Chirac wants to raise your taxes
was the title of my September 21, 2004 post,
Jacques Chirac, arguably one of the most corrupt politicians of all time, yesterday gave a speech at the UN (that paragon of transparency) proposing to harness globalisation with a new “ethic for globalization”. The new ethic takes the form of a proposed $50 billion global tax on financial transactions, greenhouse gas emissions, arms sales, airline tickets and credit card purchases.
Back then Jacques reasoned,
“It is up to us to give globalisation a conscience,” he said. “There is no future in globalisation that tolerates predatory behaviour and the hoarding of its profits by a minority. There is no future in globalisation that destroys the social and economic balances, crushes the weak and denies human rights.”
Considering Jacques’s own financial history, I found it interesting that he’d bring up “predatory behaviour and the hoarding of its profits” at all, but I digress. The tax idea fell flat — even the French didn’t like it. Now Jacques is back with more of the same, but this time he wants the Tobin Tax to go towards AIDS relief, too, a cause Jacques hopes will make the tax more appealing.
Less grandiose measures, such as clean water, free trade, and lifting the ban on DDT would probably improve living conditions in poor countries faster and more efficiently than any tax.
EU Referendum comments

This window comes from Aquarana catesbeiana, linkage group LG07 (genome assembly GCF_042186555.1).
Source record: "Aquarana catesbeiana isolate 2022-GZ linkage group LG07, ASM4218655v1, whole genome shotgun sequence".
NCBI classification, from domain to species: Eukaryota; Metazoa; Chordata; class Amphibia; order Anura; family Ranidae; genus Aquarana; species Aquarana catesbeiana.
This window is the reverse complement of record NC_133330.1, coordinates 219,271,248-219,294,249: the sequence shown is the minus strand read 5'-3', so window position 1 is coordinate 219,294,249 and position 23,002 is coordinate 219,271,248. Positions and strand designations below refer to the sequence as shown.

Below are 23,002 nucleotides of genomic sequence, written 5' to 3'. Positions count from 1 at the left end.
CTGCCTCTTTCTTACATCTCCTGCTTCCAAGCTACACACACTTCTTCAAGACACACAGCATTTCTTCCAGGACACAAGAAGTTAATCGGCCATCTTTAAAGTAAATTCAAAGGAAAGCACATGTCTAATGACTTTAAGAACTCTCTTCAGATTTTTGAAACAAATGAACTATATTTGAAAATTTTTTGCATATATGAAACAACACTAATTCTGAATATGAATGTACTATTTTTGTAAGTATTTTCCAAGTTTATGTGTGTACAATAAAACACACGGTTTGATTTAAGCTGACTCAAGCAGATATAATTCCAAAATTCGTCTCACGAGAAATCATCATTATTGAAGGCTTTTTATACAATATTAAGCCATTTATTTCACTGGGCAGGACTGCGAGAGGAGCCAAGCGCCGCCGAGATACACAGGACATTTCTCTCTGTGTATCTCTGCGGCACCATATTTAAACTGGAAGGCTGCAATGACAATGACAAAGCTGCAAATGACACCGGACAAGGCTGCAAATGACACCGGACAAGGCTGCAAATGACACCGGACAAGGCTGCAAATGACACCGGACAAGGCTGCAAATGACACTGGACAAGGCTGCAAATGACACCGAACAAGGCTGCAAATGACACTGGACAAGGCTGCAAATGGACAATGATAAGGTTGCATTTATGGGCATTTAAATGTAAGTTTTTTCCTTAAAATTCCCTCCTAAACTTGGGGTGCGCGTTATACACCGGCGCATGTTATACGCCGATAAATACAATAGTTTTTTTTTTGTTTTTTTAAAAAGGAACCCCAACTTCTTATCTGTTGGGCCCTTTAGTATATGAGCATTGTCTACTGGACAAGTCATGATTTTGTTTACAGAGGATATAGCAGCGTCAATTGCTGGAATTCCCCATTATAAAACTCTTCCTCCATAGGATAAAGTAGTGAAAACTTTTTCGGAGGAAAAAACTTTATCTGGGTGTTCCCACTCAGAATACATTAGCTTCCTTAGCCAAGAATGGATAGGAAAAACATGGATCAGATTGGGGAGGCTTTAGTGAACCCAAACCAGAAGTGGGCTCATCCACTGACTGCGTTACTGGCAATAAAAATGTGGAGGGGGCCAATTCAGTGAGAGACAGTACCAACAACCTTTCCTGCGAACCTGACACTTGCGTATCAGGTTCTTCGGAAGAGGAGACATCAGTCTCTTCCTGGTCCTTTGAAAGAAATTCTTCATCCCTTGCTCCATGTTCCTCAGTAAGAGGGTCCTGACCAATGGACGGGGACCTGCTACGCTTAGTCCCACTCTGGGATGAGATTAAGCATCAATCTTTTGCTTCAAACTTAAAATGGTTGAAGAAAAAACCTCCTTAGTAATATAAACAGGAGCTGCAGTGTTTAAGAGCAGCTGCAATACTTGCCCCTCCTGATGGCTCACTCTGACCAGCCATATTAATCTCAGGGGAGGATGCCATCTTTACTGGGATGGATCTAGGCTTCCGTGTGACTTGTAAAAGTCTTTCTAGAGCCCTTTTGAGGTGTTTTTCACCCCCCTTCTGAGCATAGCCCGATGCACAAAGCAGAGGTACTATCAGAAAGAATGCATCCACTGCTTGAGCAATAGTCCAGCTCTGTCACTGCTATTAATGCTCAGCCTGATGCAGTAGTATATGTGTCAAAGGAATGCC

But then, if President Chirac really wanted to help the developing world, he and his country would not stand in the way of all attempts to make trade in agricultural goods free. Nor would France support every EU anti-dumping regulation. He would also support lifting all duty that is now placed in quite disproportionate degree on imports from developing countries.
The Economist realizes theineffectiveness of the Tobin Tax
. But in a hastily arranged speech delivered only hours earlier, Mr Chirac seemed to attempt to grab from Mr Blair (and Mr Brown) the intellectual lead on at least the second of those issues, by proposing new “international taxes or levies” to be used directly to finance development. For a start, he said, there should be an experimental levy to finance the fight against AIDS.
To what would this “international solidarity levy”—which Mr Chirac said could raise $10 billion a year—be applied? He had several suggestions: a very low rate of tax on international financial transactions, perhaps; a contribution by countries that maintain bank secrecy (hello, Switzerland) to compensate for the tax evasion they thereby facilitate; a tax on the use of fuel in transport by air or sea (which surely contributes to climate change); or even, say, a $1 levy on each of the 3 billion plane tickets sold each year worldwide.
This would not be, insisted Mr Chirac, that old French favourite, the “Tobin tax”, as proposed by the late Nobel prize-winning economist, James Tobin. But in the case of the levy on financial transactions, that is exactly what it would be. Such a tax has well-known disadvantages. It wrongly assumes that no cost would arise from the reduced liquidity in financial markets that would surely result. It also requires that all governments co-operate in levying the tax (unlikely, you might suppose); otherwise financial transactions would simply shift to non-co-operating countries.
Jacques made his speech via videolink. One wonders if he’ll get to meet Angelina, Sharon, and Bono after all that mental effort.